- The Washington Times - Wednesday, November 1, 2006

Despite their association with the “Garden State” soundtrack and the highly overrated Natalie Portman, I dig the Shins.

Via Pitchfork, I find the Portland pop darlings are streaming “Phantom Limb,” the lead single of their forthcoming album “Wincing the Night Away,” which drops Jan. 23.

The song is … OK.

It’s leaving me a bit cold.

While it’s pleasantly Shins-y enough, it’s not very meaty. It easily could’ve been on their first album. Or their second. Which brings to mind an age-old question of really good bands: How much “progress” should we expect from them from album to album?

The Beatles set a very high standard for this — probably an unsurpassable standard. But then there are artists like Ryan Adams, from whom many hardcore fans basically demand the same album every time.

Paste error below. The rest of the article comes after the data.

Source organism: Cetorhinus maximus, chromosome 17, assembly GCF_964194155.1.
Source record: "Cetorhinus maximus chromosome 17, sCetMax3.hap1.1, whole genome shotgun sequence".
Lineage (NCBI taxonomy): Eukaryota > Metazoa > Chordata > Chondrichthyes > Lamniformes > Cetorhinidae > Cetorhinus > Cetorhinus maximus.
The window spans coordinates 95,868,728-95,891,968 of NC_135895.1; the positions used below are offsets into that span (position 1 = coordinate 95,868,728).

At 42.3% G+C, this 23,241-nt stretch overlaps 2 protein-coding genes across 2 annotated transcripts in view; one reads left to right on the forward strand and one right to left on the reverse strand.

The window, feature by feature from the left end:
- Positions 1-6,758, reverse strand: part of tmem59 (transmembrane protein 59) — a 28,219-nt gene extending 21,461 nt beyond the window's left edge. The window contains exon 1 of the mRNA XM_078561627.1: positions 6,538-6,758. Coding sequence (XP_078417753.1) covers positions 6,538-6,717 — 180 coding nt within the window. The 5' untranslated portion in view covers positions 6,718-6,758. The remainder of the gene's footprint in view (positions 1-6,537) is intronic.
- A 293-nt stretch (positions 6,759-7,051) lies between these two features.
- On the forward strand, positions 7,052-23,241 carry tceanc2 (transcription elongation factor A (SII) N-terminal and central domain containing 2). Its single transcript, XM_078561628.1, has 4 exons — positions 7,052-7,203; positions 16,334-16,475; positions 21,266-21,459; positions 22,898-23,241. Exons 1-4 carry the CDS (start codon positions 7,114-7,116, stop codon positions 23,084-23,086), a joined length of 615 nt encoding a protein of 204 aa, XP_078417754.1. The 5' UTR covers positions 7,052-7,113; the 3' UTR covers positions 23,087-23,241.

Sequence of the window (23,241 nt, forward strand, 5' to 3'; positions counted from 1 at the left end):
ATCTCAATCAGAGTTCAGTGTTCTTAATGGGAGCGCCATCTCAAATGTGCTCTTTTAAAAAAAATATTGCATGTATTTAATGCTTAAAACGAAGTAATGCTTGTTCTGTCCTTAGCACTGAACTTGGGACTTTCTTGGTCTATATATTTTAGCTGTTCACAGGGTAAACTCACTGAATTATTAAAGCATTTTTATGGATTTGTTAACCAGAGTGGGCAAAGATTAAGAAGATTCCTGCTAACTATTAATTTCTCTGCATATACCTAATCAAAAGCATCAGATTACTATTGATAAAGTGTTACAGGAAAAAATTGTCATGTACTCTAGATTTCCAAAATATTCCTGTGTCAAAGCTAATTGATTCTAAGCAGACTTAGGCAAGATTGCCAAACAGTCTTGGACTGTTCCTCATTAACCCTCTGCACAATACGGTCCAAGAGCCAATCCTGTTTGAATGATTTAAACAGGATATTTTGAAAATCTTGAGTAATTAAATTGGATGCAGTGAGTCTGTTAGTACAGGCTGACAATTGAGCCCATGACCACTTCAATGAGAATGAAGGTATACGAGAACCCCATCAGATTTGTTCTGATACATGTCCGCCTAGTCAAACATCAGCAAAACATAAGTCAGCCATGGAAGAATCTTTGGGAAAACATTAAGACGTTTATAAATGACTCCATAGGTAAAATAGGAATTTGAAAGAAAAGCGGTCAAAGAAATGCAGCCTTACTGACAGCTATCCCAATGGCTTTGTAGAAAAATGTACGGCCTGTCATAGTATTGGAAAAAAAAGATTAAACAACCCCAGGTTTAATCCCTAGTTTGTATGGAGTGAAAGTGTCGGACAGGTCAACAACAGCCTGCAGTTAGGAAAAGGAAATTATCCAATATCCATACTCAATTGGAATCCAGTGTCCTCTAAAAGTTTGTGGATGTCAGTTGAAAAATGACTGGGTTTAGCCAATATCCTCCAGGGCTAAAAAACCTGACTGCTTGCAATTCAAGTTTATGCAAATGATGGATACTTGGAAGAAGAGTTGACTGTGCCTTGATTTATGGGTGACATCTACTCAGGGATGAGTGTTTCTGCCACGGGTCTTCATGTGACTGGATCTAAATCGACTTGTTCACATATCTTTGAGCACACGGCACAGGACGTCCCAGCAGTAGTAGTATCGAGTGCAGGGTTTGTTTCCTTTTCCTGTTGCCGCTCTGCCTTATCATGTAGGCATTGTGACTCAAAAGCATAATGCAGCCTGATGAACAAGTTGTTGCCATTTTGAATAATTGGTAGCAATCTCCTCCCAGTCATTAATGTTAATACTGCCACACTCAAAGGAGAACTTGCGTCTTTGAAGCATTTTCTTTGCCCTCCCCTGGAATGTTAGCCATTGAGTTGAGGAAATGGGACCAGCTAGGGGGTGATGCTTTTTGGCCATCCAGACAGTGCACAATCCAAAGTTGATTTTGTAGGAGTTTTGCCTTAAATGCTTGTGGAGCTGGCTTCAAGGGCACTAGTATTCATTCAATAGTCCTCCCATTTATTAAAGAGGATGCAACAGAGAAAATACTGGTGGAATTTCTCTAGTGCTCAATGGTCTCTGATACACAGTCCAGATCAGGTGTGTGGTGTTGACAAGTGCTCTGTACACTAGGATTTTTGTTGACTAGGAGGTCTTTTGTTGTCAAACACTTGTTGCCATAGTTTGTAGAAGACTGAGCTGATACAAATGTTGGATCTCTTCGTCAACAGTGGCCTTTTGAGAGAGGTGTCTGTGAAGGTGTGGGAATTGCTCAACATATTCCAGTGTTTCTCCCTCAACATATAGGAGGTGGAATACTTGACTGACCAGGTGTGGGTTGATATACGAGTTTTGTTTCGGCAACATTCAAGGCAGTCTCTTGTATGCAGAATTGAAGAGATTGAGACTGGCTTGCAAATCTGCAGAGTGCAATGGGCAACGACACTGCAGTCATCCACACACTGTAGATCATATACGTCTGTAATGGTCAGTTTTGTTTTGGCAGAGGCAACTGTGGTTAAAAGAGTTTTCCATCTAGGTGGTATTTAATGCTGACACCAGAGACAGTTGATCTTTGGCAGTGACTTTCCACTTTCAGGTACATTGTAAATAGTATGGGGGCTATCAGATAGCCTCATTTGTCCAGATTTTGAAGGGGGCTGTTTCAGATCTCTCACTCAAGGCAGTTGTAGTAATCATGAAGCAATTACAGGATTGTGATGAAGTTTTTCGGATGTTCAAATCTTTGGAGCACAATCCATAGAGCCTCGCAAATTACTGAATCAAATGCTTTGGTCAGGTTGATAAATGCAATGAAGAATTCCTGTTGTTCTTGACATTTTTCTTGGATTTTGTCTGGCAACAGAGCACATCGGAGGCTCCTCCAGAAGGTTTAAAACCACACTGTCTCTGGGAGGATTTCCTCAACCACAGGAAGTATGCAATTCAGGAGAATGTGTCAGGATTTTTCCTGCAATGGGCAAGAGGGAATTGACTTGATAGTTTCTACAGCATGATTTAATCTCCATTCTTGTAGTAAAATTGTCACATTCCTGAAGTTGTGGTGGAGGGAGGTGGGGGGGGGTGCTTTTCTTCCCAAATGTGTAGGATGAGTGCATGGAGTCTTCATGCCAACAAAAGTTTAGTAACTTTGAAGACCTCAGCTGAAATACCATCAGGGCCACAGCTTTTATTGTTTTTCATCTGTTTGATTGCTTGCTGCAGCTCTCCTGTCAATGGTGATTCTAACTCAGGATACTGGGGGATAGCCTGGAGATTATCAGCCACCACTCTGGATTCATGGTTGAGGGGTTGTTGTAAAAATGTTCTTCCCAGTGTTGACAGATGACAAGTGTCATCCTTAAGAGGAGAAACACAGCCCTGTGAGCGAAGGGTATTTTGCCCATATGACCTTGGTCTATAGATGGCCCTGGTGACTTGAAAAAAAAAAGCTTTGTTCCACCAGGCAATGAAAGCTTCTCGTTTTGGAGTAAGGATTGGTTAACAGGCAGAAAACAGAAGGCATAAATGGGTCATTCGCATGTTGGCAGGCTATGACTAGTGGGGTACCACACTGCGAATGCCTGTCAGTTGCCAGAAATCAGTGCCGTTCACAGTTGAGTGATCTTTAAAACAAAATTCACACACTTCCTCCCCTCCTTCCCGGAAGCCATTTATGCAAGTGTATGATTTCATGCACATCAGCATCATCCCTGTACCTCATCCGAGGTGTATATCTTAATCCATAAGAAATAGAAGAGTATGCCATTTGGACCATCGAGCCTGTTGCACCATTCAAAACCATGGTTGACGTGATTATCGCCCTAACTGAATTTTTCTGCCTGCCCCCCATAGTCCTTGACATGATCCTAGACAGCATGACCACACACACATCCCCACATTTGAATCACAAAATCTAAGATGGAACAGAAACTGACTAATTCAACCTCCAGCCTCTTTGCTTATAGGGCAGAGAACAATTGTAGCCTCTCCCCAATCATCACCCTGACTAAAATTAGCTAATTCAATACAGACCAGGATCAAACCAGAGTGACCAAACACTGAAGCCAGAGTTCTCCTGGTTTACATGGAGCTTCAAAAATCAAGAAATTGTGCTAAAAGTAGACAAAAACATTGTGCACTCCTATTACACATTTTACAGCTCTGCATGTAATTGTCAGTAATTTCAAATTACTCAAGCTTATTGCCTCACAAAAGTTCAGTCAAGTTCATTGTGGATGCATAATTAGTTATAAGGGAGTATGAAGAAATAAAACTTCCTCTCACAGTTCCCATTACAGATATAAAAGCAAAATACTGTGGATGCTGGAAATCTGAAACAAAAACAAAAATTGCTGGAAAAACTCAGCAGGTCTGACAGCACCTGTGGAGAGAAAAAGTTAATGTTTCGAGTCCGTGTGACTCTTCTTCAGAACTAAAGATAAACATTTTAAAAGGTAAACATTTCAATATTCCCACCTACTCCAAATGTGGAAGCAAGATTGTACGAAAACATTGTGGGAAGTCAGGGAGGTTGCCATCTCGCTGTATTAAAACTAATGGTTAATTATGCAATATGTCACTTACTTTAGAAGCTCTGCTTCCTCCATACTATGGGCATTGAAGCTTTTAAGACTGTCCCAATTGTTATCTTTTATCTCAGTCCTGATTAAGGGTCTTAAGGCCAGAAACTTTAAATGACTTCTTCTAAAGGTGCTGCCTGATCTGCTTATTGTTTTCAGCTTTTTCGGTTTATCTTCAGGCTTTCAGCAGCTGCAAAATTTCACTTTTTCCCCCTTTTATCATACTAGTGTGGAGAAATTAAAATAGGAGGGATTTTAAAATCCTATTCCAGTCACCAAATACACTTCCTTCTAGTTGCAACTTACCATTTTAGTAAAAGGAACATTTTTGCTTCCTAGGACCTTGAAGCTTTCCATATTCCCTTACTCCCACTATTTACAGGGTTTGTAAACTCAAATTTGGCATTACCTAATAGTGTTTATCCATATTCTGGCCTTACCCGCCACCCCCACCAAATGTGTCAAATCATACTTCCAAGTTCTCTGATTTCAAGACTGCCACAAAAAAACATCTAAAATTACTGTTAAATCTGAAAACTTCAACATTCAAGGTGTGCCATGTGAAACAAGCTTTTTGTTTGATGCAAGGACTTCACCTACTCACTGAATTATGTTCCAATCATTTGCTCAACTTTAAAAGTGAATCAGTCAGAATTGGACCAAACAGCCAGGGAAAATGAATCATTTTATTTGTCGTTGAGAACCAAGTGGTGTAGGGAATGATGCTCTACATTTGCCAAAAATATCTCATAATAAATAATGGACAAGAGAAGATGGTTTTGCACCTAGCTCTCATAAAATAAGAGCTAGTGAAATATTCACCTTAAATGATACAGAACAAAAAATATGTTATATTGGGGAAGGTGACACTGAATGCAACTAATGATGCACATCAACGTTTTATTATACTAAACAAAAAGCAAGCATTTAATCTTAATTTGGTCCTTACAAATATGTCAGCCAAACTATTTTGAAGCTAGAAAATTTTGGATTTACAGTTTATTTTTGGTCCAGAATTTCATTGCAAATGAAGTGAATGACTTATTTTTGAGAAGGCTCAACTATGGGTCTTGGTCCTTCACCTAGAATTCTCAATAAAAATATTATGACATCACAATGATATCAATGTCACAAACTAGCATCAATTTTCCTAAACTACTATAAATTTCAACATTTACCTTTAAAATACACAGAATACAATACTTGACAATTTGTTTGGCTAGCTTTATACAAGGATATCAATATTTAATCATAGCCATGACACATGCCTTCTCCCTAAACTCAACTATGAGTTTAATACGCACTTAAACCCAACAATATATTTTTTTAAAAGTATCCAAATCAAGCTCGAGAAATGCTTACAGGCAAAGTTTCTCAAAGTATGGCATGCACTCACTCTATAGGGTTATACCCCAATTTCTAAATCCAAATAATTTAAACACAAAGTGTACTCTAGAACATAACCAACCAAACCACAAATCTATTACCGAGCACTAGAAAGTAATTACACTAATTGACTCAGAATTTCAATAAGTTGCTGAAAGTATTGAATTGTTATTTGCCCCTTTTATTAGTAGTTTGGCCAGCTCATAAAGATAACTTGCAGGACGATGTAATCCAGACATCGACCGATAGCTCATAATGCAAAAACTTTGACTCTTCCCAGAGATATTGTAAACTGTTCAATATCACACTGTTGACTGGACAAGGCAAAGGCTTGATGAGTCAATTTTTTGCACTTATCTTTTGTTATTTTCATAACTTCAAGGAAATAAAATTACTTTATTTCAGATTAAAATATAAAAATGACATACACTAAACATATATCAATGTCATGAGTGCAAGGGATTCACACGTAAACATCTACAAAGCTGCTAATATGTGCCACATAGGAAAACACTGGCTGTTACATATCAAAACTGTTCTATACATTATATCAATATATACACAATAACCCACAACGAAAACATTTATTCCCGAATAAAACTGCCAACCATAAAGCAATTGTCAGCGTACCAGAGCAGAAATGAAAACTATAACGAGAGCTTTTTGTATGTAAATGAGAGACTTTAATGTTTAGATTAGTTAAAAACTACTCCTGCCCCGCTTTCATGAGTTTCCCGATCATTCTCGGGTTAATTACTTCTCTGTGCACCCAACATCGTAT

Reviewing the Strokes’ sophomore album, in 2003, Rolling Stone’s David Fricke compared it to the Ramones’ second album, in the sense that it was a “perfect twin” of the first. And he was perfectly cool with that.

I suppose I am too. Not many songwriters are able to make leaps and bounds in perfect two-year intervals. Sometimes it takes the benefit of hindsight to see how well an album ages — how an artist’s output stacks up against itself. And even when they succeed, the effort often leaves them feeling trapped in a corner, or creatively tapped out. What next? Is there any juice left on the curveball?

Bono once told the Chicago Tribune’s Greg Kot that, after U2’s experimental and semi-maligned “Pop” album, the band felt overly “Kid A’d” — meaning they’d ransacked their brains, Radiohead-style, for fresh musical ideas and come up snake-eyes.

Such is the creative process.

Such was “Let it Be.”

All of which is to say that I’ll very likely be fine with the new Shins album once I hear the whole thing.

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